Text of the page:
Research Paper Activities for Middle School

Instructor: Marquis Grant
This lesson will highlight research paper activities and projects for middle school students in all courses and grade levels. A short quiz will follow to test your knowledge.

Research Paper Activities and Projects for Middle School

Middle grade students can become involved in several projects based on the themes and units you, as the teacher, are covering in any class at any grade level. Below are some examples of various subject-specific research paper activities that your students can complete for each subject area.

Language Arts

When teaching a unit on poetry, instructional time will likely be spent talking about the different elements of poetry, such as the use of metaphors, similes and other literary terms. In addition, you will likely cover haiku, sonnets, ballads and other poetry types. To reinforce this lesson, you can have your students create their own original poem, or they can bring in a poem, including a rap or song. You can then have them all write a paper that would include analysis of the poem, rap or song's meaning and use of literary devices, such as hyperbole, onomatopoeia, allusion, etc. Additionally, they can include details about the overall tone (how the author feels), mood (how the author makes the reader feel) and theme (lesson) of the work.

It may also be a good idea for students to research the author of their selections and include this information in their papers. Including the author's information may shed additional light on why the author chose to write the selection in the first place. For example, Emily Dickinson experienced the deaths of several close family members. When writing a research paper on one of her poems, these tragic events may help explain the often dark mood and tone Dickinson portrayed in her writing.

Students will also become more familiar with novels during middle school as part of most standards-based curricula. You might have them write a paper analyzing a novel's setting and background, which could help them better understand different events taking place throughout a story. They would need to research the period in which the novel takes place in order to provide important details about setting.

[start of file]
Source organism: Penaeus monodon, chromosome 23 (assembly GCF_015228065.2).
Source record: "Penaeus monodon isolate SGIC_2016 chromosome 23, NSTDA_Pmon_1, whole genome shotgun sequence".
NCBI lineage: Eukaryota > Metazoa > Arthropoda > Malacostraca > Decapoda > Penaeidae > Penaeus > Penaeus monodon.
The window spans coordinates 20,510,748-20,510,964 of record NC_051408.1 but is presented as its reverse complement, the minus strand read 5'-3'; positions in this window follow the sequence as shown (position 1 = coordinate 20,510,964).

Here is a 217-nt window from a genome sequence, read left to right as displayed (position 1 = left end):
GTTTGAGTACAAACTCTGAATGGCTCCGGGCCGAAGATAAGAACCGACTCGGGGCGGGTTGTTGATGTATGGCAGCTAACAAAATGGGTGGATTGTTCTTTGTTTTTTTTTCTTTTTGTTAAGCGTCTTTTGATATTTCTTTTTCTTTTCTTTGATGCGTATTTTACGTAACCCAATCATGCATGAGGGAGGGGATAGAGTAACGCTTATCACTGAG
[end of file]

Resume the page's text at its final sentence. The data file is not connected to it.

For example, if your students are reading Under a War Torn Sky, you might have students research what life was like in various parts of the world during the 1940s. How did people dress during this time? What forms of entertainment or shows were popular? Because Under a War Torn Sky takes place during World War II, you might want your students to research the causes of the war, those countries that were involved in the war and the outcomes of the war. All of this information can be included in the paper as well.


For a math class, you could have students be creative with numbers and concepts using real-world math problems. For instance, you could have students find photographs (let's say eight to ten) of several well-known buildings and structures in the United States. For each photograph, students could create a work problem and explain how to solve it. You can have them search for information about the building or structure, especially the measurements of the structure, how long it took to build it and its significance. They can then write a short paper to go along with the assignment.


When you think of science projects, you probably think of what's on display at your school science fair, perhaps interactive volcanoes that chug out fake lava or solar system models made out of Styrofoam balls. With so much emphasis being placed on technology in the classroom, why not make the science project interactive? Instead of completing a traditional research paper, students could create a PowerPoint or Prezi of a science fair project complete with a hypothesis, or theory about what will happen, as well as research questions, methods used and conclusions. Students could also use photographs, clipart or other graphics to demonstrate their science project.

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